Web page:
This week I was asked to go and see a new production of a play with my friend. I have noticed that recently I struggle to find the time to fit in good time with my friends and I know I’m mostly to blame for it. As we get older, people are harder to draw together and track down. I feel like I’m still in the loop because of the constant feed of their social media but it just isn’t the same. At a friend’s party in February I tried to do the catching up thing with an old friend and we both realised, over a couple of gins, that we already knew the trials and tribulations of each others lives because of Instagram, Facebook, Twitter and our blogs keeping us in touch. FaceTime can’t compare to face time.
We met in the pub, the best meeting places for friends, particularly when one is stuck in traffic and the other is me and has a healthy supply of literature and lager to hand. It was then he confessed the play wasn’t on until ten. Bloody thespians, we both had work the following morning. What was this 10pm nonsense. The arts should be confined and curfewed to meet my demands.
We eloped to a nearby Italian restaurant and for the next two hours we caught up on everything that had been happening in the couple of months since we had last seen each other. It is crazy to think how much my life has changed in the last three months. How I have gone from questioning what I was doing and who I was doing it for to feeling in the best mental spot I’ve been in this year at least. I’ve written at length in the past about my history of anxiety and depression and to be in a moment of clarity like the one I am enjoying at the moment is blissful.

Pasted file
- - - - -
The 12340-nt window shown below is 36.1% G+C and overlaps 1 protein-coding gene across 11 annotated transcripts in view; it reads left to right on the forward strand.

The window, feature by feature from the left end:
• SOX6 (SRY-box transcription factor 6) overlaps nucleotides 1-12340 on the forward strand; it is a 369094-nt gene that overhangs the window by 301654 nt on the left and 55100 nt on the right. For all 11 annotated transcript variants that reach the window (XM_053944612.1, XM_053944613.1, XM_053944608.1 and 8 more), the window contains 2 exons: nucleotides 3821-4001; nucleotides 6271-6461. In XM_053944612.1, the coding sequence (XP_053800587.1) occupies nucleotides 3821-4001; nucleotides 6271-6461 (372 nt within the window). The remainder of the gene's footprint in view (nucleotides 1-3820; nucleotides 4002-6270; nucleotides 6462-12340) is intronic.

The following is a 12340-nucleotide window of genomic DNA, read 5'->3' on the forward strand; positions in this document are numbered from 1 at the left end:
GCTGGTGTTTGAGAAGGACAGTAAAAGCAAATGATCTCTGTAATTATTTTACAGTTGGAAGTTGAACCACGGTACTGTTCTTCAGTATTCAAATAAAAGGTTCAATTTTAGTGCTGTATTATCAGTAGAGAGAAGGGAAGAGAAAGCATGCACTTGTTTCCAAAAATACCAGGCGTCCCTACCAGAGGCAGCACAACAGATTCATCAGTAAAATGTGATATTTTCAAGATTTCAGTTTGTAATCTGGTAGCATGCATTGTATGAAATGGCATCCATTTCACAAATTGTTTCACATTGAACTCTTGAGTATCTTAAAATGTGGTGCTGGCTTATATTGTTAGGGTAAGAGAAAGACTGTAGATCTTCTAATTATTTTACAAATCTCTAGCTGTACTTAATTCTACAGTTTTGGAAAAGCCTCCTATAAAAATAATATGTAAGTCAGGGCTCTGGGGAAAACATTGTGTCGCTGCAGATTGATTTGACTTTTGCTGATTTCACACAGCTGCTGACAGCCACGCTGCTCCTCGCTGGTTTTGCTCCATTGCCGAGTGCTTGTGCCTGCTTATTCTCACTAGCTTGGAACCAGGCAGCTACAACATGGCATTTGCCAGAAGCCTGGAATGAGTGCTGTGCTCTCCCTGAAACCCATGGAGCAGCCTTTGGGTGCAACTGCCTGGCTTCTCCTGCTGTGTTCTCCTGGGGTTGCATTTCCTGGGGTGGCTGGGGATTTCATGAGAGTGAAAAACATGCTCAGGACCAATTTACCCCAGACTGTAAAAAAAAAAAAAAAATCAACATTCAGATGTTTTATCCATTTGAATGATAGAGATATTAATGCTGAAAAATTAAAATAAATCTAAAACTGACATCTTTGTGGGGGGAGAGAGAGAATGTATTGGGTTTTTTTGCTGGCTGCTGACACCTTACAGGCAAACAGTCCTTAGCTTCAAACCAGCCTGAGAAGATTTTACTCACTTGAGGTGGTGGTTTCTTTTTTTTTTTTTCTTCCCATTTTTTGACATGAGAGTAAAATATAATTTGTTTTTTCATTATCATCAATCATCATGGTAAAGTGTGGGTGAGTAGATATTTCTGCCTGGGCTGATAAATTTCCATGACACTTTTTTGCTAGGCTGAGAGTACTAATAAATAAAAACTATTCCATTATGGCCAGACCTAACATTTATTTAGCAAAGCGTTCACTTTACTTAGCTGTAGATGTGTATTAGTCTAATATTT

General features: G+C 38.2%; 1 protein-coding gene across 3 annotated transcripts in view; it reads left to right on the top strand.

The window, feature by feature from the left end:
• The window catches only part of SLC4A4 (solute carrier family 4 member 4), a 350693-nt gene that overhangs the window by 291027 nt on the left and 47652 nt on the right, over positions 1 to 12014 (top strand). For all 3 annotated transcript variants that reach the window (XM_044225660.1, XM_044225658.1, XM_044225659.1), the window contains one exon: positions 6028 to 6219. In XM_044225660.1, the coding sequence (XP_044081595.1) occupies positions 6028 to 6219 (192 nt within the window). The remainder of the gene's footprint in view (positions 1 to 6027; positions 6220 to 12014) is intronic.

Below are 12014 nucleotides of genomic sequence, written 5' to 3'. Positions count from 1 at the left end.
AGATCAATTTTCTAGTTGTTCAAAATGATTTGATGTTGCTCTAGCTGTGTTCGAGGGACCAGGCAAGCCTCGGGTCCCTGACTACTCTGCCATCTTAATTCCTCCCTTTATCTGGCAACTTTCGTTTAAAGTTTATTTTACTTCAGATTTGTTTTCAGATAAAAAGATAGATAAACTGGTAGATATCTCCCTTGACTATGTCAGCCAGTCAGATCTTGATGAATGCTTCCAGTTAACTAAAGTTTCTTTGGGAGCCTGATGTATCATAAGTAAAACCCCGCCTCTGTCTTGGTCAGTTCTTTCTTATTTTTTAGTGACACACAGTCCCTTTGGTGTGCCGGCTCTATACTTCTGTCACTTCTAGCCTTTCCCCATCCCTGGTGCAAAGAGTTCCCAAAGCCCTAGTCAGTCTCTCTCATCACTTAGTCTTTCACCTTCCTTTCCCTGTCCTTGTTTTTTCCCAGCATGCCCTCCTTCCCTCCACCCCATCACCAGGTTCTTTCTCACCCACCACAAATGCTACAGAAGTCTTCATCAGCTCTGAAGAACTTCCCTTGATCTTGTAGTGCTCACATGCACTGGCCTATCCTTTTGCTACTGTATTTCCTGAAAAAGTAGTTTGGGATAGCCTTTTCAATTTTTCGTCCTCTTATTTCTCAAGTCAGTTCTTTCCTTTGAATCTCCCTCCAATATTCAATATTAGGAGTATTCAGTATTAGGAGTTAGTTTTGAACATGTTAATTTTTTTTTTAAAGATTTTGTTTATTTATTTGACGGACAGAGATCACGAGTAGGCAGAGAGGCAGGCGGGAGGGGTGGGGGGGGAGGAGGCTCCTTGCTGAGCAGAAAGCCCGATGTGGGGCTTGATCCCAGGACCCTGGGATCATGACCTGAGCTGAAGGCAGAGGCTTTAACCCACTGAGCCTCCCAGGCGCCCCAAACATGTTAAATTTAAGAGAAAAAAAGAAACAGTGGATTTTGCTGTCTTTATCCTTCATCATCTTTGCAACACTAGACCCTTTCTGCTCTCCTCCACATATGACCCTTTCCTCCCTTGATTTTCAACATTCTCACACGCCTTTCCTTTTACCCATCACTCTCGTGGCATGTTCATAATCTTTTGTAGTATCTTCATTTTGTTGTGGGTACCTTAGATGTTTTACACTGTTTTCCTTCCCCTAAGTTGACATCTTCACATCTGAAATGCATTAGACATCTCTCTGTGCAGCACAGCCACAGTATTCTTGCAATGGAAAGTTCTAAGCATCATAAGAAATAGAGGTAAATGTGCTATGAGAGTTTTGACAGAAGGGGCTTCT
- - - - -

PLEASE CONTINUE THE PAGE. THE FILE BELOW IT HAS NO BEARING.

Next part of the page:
We sat and we talked and we laughed. We tried to work out whether the waitress assumed we were a couple. We both ordered tiramisu and coffee and I realised that it didn’t matter how long the time in between us seeing each other was, we were still able to jump in on the friendship. I’m fortunate to have that capacity with a number of my friends. What was there stays there.
After the play, which was excellent, and watched from behind a bassist, we joined two of the cast for a quick drink and then high-tailed it out of Islington for the long drive home. This was where things became interesting. There is something beautiful about two friends with a common destination (home) bearing down upon it in a great car. Train journeys are best railed solo. Planes need entertainment but you sit me in a car with a good friend and just watch us fly. It explains why there are so many great stories which take place between buddies on road trips – The Puffy Chair, Little Miss Sunshine, Easy Rider, National Lampoon’s Vacation, The Stamp Collective.
With nothing but the strobing streetlights, the long A13 ahead of us and one another we started to tell stories. They would meander and overlap and we would get caught up on stupid details and then come back to the crux of the matter but when we pulled up outside my flat I wasn’t ready for it to end, even if I did have to be up for work in around four hours. There’s a lot to be gained from putting yourself in close proximity to someone you truly enjoy the company of. I’ve done what I can to preserve to anonymity of our conversational content because we would both be for the high jump but I’m glad I got to be that particular navigator.